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licence


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1 Official permission to do something that is forbidden without a licence (e.g. sell alcohol or own a TV or a firearm). Licences may be required for social reasons or simply to enable revenue to be collected. Since the Consumer Credit Act 1974 all businesses involved with giving credit to purchasers of goods must be licensed by the Office of Fair Trading.

2 Formal permission to enter or occupy land. Such licenses are of three kinds. (a) The simplest gives the licensee the permission of the landowner to be on land (e.g. the right of a visitor to enter a house). It may be revoked at any time as long as the licensee is given time to leave. (b) Contractual licences are permissions to be on land in the furtherance of some contractual right (e.g. the right of the holder of a cinema ticket to be in the cinema). (c) Licences coupled with an interest are those that go with a recognizable interest in the land of another. Such licences are irrevocable and assignable. They bind successors in title in the same way as the interest in land to which they relate.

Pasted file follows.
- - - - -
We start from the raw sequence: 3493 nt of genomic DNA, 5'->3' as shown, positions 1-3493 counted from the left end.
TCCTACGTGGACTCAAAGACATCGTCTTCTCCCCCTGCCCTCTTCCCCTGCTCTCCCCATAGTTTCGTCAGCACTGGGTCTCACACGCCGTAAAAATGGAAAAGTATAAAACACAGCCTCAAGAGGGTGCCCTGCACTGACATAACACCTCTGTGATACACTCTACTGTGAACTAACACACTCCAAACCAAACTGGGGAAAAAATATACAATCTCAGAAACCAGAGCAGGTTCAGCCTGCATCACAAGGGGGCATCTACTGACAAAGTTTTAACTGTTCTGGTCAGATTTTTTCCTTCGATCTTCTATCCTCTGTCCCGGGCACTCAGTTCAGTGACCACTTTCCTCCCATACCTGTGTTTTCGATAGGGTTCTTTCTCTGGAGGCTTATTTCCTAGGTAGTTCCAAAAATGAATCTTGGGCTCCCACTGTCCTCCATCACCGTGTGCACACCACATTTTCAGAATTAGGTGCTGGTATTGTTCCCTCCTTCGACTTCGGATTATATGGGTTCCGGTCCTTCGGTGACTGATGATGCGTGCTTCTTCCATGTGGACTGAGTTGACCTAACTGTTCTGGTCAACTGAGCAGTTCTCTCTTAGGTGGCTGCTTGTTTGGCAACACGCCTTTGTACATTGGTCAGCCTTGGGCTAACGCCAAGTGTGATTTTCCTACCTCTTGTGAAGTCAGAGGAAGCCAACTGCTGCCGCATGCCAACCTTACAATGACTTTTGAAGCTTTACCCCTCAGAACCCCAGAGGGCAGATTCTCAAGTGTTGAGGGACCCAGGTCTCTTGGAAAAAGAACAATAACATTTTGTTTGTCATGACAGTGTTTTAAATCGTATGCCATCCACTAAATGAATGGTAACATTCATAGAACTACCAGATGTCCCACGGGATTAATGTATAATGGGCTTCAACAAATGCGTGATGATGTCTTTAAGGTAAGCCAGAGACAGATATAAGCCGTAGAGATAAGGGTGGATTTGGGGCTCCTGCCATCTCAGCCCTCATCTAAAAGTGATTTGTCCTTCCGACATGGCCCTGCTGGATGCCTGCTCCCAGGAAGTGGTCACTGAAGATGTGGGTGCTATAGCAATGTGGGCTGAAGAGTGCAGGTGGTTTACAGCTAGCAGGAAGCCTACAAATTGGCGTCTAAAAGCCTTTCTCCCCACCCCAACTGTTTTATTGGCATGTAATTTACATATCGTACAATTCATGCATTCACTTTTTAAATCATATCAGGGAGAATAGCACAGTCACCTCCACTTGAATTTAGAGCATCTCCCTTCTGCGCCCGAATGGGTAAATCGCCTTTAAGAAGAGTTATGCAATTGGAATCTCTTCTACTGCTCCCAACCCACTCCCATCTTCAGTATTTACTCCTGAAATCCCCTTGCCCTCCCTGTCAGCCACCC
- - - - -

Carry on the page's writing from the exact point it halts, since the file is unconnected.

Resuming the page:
(a) The simplest gives the licensee the permission of the landowner to be on land (e.g. the right of a visitor to enter a house). It may be revoked at any time as long as the licensee is given time to leave. (b) Contractual licences are permissions to be on land in the furtherance of some contractual right (e.g. the right of the holder of a cinema ticket to be in the cinema). (c) Licences coupled with an interest are those that go with a recognizable interest in the land of another. Such licences are irrevocable and assignable. They bind successors in title in the same way as the interest in land to which they relate.

Subjects: Law — Financial Institutions and Services.


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